Concerned that violent drug traffickers had infiltrated the police force, Mexican soldiers disarmed 149 local policemen assigned to the municipality of Rosarito, Baja California, on December 28. Besides stripping local policemen of their weapons, the Baja California State Office of the Attorney General ordered all its Rosarito personnel reassigned to other posts including Tijuana and Ensenada.
“We recognize that the enemy is within and that’s why we are purging the ranks,” said Daniel de la Rosa, state public safety director. “We need to have police who are trustworthy.”
Reminiscent of the Mexican army’s temporary disarming of Tijuana municipal police at the beginning of the year, the Rosarito action came after a December 18 attack against the city’s police chief, Jorge Eduar-do Montero, left the official’s bodyguard dead. Rosarito Mayor Hugo Torres has also denounced death threats lodged against him.
In Baja California, persistent violence during 2007 including hundreds of kidnappings, forced disappearances and robberies of foreign tourists and businessmen, stoked calls for stepped-up federal military intervention in the fight against organized crime. At the state and local levels, new law enforcement administrations are bringing in Israeli anti-kidnapping instructors, restructuring key police units and adding new armament.
Still, as the Rosarito events demonstrate, the Mexican army remains the linchpin in the battle against drug traffickers and organized criminal elements. In 2007, the Calderon administration deployed upwards of 25,000 soldiers and federal police (frequently soldiers on leave) in the drug war. As the year drew to a close, Mexico City could claim some historic successes in the battle, including the record seizures of nearly 35 tons of cocaine at the ports of Manzanillo and Tampico. According to the US Embassy in Mexico, Mexican authorities seized money, drugs, airplanes, vehicles and airplanes valued at hundreds of millions of dollars during the course of the year.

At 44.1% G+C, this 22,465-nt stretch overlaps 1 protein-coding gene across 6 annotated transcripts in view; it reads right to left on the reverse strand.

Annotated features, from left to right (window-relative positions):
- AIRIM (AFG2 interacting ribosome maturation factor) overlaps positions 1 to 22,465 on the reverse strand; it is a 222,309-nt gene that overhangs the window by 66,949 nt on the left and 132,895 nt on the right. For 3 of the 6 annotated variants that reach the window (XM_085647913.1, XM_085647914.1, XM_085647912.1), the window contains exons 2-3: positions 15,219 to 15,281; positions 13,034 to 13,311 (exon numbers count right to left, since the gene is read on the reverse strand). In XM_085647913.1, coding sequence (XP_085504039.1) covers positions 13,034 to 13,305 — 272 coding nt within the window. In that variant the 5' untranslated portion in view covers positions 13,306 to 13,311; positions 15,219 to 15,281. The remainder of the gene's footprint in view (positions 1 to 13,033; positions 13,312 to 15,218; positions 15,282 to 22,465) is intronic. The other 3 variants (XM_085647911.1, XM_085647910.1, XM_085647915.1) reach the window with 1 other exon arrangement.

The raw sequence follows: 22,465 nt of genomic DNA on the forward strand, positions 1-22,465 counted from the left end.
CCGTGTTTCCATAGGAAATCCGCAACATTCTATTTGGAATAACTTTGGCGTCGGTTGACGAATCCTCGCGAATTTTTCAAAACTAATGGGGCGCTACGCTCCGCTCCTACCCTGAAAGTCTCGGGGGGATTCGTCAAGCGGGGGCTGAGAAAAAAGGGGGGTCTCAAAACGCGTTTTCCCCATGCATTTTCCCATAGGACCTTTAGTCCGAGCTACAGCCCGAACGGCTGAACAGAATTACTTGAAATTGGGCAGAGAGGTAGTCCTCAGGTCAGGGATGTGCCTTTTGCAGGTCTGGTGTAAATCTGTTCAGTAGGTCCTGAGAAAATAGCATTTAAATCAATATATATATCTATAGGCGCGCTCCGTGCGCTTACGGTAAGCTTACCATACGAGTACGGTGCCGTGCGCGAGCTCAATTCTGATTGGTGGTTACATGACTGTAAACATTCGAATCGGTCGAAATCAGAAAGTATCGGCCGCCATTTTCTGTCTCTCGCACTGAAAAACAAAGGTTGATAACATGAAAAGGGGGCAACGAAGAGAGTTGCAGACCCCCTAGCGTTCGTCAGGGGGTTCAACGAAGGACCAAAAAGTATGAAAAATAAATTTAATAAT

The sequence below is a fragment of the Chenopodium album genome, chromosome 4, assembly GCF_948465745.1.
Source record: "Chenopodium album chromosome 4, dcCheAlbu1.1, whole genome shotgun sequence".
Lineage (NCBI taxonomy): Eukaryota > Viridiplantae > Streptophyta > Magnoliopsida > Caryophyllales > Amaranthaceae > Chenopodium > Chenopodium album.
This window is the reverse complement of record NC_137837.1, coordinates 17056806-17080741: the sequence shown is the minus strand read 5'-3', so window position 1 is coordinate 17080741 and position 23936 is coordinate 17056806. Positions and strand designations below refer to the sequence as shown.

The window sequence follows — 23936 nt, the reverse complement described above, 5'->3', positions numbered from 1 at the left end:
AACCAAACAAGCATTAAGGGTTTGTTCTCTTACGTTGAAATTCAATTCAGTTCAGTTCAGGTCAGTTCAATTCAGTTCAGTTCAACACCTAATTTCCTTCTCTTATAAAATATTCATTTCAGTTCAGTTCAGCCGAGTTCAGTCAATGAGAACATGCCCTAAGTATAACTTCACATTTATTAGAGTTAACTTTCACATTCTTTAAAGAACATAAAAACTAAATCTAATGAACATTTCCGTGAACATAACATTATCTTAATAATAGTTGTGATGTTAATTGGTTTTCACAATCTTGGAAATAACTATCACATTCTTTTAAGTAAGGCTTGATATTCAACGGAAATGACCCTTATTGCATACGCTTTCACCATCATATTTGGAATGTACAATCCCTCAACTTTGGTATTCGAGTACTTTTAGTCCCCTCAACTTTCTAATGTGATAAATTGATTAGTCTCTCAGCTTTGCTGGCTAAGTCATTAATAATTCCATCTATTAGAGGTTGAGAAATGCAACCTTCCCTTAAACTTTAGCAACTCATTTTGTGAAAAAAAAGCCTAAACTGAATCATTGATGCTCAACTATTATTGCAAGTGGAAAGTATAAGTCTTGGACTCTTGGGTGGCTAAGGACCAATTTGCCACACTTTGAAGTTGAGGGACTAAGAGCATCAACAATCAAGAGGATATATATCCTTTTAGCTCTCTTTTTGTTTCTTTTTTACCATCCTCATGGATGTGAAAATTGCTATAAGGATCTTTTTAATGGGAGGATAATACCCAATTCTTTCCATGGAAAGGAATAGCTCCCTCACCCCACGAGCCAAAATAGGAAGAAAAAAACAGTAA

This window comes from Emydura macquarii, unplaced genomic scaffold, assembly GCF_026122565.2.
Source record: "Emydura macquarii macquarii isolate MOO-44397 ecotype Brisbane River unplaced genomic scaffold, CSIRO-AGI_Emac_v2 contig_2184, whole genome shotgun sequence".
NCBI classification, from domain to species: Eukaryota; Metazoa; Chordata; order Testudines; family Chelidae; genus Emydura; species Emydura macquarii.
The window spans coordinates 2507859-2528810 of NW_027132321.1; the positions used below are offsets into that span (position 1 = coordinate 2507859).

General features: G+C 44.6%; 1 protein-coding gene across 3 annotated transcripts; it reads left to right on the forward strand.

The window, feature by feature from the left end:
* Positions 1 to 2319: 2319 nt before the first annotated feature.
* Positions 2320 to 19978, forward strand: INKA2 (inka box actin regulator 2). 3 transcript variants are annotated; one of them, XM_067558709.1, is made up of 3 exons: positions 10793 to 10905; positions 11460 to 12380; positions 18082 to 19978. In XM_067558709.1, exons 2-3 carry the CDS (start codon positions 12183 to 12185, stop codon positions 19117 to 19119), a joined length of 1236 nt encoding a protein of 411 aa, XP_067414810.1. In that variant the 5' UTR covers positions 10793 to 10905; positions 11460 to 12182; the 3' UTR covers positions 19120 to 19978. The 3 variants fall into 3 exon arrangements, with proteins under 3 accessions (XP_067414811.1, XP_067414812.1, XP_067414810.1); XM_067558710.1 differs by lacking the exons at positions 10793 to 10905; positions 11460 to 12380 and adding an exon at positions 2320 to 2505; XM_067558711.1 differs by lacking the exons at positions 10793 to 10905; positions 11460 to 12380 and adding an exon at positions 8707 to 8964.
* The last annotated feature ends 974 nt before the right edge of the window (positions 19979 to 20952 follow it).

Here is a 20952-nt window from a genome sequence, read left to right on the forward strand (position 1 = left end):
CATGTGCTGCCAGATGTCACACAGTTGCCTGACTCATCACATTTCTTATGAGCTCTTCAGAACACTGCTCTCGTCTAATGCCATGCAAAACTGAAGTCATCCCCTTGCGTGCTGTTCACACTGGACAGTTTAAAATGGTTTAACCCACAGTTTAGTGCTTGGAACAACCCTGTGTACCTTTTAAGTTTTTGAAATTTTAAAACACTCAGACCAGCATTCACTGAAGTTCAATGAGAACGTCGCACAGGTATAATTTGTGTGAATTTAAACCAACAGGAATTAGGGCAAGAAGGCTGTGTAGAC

Narco-violence also broke records in 2007, with 2,561 murders attributed to organized crime registered in the January-November time frame-a 14.2 percent leap over 2006’s homicide numbers for the same months. In addition to large numbers of policemen, the victims included 42 soldiers and five marines. On Friday, December 28, seven policemen were slain in the central state of Zacatecas by suspected drug gang gunmen.
The Zacatecas killings are the latest example of how previously quiet areas of the country are now hot spots in the war for control of the lucrative Mexican drug business. Indeed, virtually the entire country is afflicted by violence, with the Pacific Coast state of Colima considered the only relative exception. In border cities such as Tijuana and Ciudad Juarez, drug-related murders are so common as to practically warrant their own section in daily local newspapers.
Reliance on the armed forces as the front-line agency in the drug war is likely to deepen in 2008. Patricio Patino Arias, an undersecretary for strategic intelligence with Mexico’s Federal Ministry of Public Safety, announced December 28 in Culiacan, Sinaloa, that 2,500 soldiers and federal police will be deployed in a new operation in the state beginning the first week of January.
Reprinted from Frontera NorteSur (FNS): on-line, U.S.-Mexico border news Center for Latin American and Border Studies New Mexico State University Las Cruces, New Mexico.